H.L. Mencken (18801956). The American Language. 1921.
bum is used to designate an unmentionable part of the body and is thus not employed in polite discourse.
Another example of debased German is offered by the American Kriss Kringle. It is from Christkindlein, or Christkindl, and properly designates, of course, not the patron saint of Christmas, but the child in the manager. A German friend tells me that the form Kriss Kringle, which is that given in the Standard Dictionary, and the form Kriskingl, which is that most commonly used in the United States, are both quite unknown in Germany. Here, obviously, we have an example of a loan-word in decay. Whole phrases have gone through the same process, for example, nix come erous (from nichts kommt heraus) and rous mit im (from heraus mit ihm). These phrases, like wie gehts and ganz gut, are familiar to practically all Americans, no matter how complete their ignorance of correct German. So are such slang phrases, obviously suggested by German, as ach Louie and on the Fritz. So is the use of dumb for stupid, a borrowing from the German dumm. Most of them know, too, the meaning of gesundheit, kümmel, seidel, wanderlust, stein, speck, männerchor, schützenfest, sängerfest, turn-verein, hoch, yodel, zwie-back and zwei (as in zwei bier). I have found snitz (=schnitz) in Town Topics.39Prosit is in all American dictionaries.40Bower, as used in cards, is an Americanism derived from the German bauer, meaning the jack. The exclamation, ouch! is classed as an Americanism by Thornton, and he gives an example dated 1837. The New English Dictionary refers it to the German autsch, and Thornton says that it may have come across with the Dunkers or the Mennonites. Ouch is not heard in English, save in the sense of a clasp or buckle set with precious stones (=OF nouche), and even in that sense it is archaic. Shyster is very probably German also; Thornton has traced it back to the 50s.41Rum-dumb is grounded upon the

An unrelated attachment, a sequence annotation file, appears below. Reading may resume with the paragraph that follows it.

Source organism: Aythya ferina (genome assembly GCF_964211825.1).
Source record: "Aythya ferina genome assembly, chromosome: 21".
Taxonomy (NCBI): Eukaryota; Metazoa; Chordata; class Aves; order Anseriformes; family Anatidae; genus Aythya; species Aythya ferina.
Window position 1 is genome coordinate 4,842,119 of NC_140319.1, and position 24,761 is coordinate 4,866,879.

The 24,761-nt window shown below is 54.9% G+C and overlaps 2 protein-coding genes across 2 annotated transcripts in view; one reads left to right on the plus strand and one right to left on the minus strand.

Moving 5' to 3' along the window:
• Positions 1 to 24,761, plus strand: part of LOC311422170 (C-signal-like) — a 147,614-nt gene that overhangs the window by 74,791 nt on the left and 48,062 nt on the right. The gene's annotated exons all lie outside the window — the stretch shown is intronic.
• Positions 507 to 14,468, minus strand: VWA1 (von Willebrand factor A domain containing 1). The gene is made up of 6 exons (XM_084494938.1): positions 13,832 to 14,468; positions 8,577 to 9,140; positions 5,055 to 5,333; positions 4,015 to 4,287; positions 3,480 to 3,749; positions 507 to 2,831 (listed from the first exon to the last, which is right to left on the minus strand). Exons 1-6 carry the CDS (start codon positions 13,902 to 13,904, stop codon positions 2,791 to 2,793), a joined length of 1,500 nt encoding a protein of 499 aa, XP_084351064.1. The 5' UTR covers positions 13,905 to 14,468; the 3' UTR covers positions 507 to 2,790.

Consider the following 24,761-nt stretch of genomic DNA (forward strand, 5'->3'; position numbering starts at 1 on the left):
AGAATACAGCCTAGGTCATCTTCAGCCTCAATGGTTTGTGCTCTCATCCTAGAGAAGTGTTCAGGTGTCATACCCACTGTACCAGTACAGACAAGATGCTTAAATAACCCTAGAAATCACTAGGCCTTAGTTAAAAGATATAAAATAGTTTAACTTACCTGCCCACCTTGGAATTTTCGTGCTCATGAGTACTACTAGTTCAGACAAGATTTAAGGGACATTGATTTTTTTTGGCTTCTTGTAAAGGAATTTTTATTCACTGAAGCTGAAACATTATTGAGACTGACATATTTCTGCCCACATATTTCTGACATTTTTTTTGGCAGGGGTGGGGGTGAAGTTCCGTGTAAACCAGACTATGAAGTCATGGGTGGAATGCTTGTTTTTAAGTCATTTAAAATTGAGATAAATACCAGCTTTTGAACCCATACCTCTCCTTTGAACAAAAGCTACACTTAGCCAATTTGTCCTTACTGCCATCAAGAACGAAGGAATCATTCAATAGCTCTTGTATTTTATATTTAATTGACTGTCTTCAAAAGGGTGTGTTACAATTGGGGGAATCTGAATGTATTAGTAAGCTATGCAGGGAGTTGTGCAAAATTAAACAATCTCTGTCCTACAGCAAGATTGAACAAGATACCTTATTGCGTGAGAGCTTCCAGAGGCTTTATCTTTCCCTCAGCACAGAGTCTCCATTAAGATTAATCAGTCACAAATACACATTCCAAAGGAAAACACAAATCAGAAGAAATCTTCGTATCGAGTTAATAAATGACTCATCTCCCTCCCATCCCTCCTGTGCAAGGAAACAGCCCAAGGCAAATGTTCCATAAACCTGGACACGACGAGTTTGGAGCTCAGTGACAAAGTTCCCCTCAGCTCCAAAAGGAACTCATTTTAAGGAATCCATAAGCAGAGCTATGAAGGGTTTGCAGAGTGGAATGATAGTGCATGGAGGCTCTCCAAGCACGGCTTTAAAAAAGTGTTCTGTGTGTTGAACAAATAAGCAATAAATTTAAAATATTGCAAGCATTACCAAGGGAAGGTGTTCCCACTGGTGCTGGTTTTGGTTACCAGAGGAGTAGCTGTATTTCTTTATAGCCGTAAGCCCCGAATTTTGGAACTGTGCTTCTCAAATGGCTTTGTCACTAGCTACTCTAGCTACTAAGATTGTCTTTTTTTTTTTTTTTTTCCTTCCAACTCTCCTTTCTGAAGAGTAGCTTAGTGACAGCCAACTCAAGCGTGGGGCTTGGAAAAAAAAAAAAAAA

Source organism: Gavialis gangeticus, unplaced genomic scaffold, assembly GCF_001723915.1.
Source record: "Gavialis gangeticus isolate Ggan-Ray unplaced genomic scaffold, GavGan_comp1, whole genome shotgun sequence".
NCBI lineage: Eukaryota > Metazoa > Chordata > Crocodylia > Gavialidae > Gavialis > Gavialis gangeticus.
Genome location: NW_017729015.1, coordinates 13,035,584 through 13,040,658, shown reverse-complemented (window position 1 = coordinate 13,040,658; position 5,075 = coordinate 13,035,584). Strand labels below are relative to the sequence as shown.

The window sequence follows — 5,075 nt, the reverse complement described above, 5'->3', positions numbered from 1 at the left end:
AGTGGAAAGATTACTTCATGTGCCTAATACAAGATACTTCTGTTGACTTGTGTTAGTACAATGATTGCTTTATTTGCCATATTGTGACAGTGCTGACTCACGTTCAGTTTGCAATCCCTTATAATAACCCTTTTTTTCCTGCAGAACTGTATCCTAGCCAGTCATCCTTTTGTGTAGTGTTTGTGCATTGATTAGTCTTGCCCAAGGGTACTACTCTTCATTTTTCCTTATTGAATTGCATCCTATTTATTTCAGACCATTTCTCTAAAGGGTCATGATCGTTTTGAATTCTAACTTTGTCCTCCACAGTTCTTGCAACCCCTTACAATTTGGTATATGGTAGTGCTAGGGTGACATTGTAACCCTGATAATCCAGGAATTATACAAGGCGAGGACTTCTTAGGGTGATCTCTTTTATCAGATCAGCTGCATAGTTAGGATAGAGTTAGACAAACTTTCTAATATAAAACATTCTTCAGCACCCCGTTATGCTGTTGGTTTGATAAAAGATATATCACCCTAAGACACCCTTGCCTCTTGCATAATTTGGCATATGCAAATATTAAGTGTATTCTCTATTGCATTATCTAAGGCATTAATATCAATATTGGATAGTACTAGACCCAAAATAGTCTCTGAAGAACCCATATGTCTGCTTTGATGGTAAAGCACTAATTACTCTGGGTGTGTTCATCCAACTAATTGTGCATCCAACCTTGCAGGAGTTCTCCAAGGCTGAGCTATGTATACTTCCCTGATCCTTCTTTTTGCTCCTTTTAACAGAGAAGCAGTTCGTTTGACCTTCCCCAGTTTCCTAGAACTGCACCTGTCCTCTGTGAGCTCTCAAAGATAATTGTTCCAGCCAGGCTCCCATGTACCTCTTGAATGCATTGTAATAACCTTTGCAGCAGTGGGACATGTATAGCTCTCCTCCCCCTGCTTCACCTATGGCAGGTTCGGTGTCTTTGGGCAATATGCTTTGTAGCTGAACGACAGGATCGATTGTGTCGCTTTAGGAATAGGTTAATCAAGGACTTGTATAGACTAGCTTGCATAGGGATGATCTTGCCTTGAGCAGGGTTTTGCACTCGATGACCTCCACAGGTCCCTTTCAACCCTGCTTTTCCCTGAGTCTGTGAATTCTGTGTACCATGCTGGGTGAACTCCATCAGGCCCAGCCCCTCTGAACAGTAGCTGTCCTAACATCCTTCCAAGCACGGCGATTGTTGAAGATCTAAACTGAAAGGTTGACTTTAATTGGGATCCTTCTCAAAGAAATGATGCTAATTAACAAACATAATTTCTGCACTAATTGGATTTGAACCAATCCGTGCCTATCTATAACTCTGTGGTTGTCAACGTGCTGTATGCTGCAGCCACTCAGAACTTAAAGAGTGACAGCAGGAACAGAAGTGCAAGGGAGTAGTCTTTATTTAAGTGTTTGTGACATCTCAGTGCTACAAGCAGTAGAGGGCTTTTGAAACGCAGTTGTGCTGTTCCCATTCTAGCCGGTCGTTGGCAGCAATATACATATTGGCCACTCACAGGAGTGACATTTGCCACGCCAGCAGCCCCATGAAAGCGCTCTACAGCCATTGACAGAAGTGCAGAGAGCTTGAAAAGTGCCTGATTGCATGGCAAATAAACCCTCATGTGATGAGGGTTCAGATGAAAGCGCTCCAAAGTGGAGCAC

Note 40. Nevertheless, when I once put it into a night-letter a Western Union office refused to accept it, the rules requiring all night-letters to be in plain English. Meanwhile, the English have borrowed it from American, and it is actually in the Oxford Dictionary. It is German student Latin. [back]
Note 41. The word is not in the Oxford Dictionary, but Cassell gives it and says that it is German and an Americanism. The Standard Dictionary does not give its etymology. Thorntons first example, dated 1856, shows a variant spelling, shuyster, thus indicating that it was then recent. All subsequent examples show the present spelling. It is to be noted that the suffix -ster is not uncommon in English, and that it usually carries a deprecatory significance. [back]